The final gift of the dying is allowing family and friends to be present.  To be patient as they stammer and sputter.  To rejoice when they show up at occasionally inconvenient times.  And to let them play a role no matter how insignificant.

These were things that Ronald could offer.  These were moments that could bring peace to his loved ones long after his own personal suffering ended.

Tuesday, January 6, 2015

Begin Again

It was a rather unlikely place to begin my clinical career.

Shortly after starting medical school, I signed up to volunteer in the hospice unit of my academic medical center.   The first few visits I relegated myself to fairly banal activities.  I shredded old medical records, or I might do a load of laundry for a family member who had been waiting tentatively by their loved one's side and was unable to carry out such basic human necessities.  Over time I became more familiar and would engage families, sit with the dying, and comfort the staff.  I once helped a nurse prepare a newly deceased body, and as we zipped the bag closed she crouched into the corner and started to cry.

The act of caring for people in a medical setting was new to me.  Everything was fresh and pure.  I leaped at the chance to graduate from the hospice unit and tackle my first home patient.  Unfortunately the day before my planned trip, he fell and was brought to the unit.  I visited him briefly before he died.  I even made a trip to the grocery store, and bought a bottle of white wine for his last meal.

A few weeks later, another home patient requested a volunteer.  I walked through the brisk winter day down the city sidewalks, through the congestion, and stopped short of his building.

Ralph was an octagenerian dying of prostate cancer.  His wife had passed years before, and he had no children or close family.   His daily needs fell to a handful of caretakers who took shifts feeding and bathing him, arranging his personal affairs, and keeping him company.  I came on Thursday afternoons.  Usually we would talk for an hour before he became tired.  Then as he settled in for a nap, I would run across the street and buy groceries to stock his pantry.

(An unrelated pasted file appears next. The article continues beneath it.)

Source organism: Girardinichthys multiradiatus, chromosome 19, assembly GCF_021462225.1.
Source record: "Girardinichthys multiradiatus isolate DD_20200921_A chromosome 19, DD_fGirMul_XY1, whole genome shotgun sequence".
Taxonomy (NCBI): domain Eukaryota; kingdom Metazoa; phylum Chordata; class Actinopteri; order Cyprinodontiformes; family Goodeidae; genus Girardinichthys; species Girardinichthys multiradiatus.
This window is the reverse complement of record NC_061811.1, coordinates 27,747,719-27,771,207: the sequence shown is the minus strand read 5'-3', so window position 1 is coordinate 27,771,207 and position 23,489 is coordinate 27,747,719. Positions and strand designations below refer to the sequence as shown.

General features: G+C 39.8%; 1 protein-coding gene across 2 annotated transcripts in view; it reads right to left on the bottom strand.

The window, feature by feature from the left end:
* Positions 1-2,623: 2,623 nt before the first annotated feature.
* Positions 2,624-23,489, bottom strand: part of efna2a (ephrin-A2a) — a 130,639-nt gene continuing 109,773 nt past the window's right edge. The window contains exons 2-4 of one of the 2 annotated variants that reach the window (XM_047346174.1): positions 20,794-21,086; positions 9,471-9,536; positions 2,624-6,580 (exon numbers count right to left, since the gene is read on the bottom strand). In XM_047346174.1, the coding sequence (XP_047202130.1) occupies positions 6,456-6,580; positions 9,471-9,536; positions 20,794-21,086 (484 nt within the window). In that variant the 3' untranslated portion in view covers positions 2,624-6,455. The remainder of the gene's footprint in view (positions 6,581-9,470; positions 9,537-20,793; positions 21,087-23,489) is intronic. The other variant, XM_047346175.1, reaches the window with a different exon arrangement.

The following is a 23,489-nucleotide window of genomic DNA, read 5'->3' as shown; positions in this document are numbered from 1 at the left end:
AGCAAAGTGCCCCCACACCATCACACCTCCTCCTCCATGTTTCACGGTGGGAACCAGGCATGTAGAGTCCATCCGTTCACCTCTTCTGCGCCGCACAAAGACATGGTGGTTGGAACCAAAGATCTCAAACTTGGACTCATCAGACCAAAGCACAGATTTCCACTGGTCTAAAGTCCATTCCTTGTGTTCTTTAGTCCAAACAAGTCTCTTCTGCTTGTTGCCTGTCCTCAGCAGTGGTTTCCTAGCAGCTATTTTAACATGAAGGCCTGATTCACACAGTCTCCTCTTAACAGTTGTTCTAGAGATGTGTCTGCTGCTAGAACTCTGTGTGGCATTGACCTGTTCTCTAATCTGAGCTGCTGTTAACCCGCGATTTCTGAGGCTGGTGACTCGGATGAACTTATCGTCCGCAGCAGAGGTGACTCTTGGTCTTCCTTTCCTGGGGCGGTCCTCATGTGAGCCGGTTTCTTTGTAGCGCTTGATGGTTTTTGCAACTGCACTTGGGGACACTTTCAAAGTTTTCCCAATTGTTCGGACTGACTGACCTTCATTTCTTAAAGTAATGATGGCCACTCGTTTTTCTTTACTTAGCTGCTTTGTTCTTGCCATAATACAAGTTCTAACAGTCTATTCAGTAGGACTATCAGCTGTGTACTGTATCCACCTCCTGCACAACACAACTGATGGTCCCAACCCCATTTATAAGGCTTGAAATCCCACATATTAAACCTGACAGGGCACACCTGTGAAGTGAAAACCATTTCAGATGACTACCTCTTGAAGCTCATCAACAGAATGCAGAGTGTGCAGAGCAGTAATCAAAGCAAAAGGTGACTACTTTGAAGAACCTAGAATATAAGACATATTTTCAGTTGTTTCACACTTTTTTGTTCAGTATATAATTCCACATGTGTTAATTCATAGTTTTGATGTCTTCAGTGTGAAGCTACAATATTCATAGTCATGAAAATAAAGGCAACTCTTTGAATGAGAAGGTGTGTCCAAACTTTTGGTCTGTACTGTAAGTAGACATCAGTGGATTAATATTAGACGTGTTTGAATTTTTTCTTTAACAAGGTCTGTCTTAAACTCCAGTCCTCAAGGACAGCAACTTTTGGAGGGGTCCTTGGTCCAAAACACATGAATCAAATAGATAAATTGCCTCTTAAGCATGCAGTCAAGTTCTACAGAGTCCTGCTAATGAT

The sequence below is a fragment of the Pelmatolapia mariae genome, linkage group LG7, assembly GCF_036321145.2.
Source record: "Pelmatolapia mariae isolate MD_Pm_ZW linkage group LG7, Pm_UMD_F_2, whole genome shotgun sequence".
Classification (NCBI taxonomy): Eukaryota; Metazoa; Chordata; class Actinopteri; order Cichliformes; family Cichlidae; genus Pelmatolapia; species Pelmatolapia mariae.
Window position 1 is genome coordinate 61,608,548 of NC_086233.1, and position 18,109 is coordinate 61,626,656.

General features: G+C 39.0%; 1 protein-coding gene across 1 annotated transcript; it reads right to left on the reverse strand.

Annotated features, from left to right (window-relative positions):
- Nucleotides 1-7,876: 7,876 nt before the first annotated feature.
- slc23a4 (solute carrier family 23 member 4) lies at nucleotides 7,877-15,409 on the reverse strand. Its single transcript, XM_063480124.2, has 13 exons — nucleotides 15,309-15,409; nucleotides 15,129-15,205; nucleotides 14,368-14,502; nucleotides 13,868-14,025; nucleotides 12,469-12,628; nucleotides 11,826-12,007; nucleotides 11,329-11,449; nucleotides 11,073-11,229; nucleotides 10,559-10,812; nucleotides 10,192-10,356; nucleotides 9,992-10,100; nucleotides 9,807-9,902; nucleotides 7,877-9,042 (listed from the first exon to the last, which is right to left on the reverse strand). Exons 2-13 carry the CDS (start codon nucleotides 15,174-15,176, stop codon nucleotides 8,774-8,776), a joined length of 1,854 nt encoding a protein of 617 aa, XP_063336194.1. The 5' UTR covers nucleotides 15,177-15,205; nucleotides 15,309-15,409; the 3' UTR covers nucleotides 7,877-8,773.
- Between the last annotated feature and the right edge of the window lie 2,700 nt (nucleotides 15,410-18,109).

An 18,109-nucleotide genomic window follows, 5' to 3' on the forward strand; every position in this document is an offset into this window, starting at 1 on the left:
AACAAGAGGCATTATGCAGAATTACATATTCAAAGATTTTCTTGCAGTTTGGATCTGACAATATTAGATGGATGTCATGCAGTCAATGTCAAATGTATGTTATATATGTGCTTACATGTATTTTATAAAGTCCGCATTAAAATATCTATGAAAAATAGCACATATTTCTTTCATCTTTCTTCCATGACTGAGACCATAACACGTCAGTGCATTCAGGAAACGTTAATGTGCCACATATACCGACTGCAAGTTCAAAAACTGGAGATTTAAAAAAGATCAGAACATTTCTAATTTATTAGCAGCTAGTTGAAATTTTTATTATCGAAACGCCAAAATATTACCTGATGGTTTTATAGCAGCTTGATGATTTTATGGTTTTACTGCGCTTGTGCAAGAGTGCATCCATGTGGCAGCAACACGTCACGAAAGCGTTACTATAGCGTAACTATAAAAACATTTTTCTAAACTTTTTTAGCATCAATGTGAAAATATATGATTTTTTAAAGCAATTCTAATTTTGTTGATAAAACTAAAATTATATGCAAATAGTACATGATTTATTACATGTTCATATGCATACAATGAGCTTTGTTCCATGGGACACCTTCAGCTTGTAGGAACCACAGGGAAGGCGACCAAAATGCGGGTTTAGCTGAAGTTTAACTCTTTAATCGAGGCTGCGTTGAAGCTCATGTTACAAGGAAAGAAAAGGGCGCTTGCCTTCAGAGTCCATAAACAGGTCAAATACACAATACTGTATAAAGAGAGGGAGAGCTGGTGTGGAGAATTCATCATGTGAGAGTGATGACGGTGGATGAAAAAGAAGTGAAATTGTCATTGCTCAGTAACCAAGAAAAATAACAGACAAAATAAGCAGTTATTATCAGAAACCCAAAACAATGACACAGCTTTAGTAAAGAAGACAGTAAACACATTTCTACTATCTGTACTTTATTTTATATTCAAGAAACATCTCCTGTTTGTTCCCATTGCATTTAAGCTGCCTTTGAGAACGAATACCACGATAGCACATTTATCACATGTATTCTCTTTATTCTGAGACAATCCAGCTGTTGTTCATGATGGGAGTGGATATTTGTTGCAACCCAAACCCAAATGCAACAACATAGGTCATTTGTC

Sometimes we walked down the hallway towards the elevator.  He was a poet, and we talked above the rattle of his walker and tentative footsteps. My class schedule was brisk and I had begun my clinical responsibilities.  I often imagined that medical education was somehow diminishing my humanity.  The thrash of knowledge and depersonalization of doctoring was smoothing out my rough edges, and making me bland and unpalatable.  But Ralph would trample me with his walker, replacing my rough edges by and by.

I woke up one morning to find that I could no longer hear his footsteps or that creaky old walker.

Ralph died.

I still think of him from time to time, and marvel at how inspiring it felt to be engaged in the humble profession of taking care of each other.

Decades into my career as a physician, after all the hurt and pain I have been a part of, it devastates me that I no longer know how to get back there.

Again.

December 1996

Footsteps

Help often comes from those we least expect:
Sometimes your footsteps separate my dreams from reality as the echo of your walker disrupts the silence of an empty hallway. 
I dream the great teachers of the world have taken me as their student. With sand paper they smooth the rough edges but all the while I worry that in becoming soft and supple I will lose my character, my humanity. They give their knowledge freely but fight for it back with a vengeance. Your laughter distracts as you trample me with your walker, replacing my rough edges, and making me forfeit my strength by and by.
Recently, our walks are becoming shorter. You no longer have energy to make it past the elevator and after you want to lie down. As we pass our time together we watch our lives float by. Neither of us drowning but both frustrated by our lack of ability to control the direction in which the current leads. You, trapped in a body that can no longer house your vitality and I sleep walking through a world of lost humanity.
I once dreamt that you were reaching out your hand to me. I was surprised to find that instead of needing help you just wanted to shake hands. But then, I was falling into a pit and you were above me, my life line. But the expression on your face was undeniably saying good-bye. I woke up terrified to find that for the first time in months I can no longer hear your footsteps

I know now that you are free……and so am I.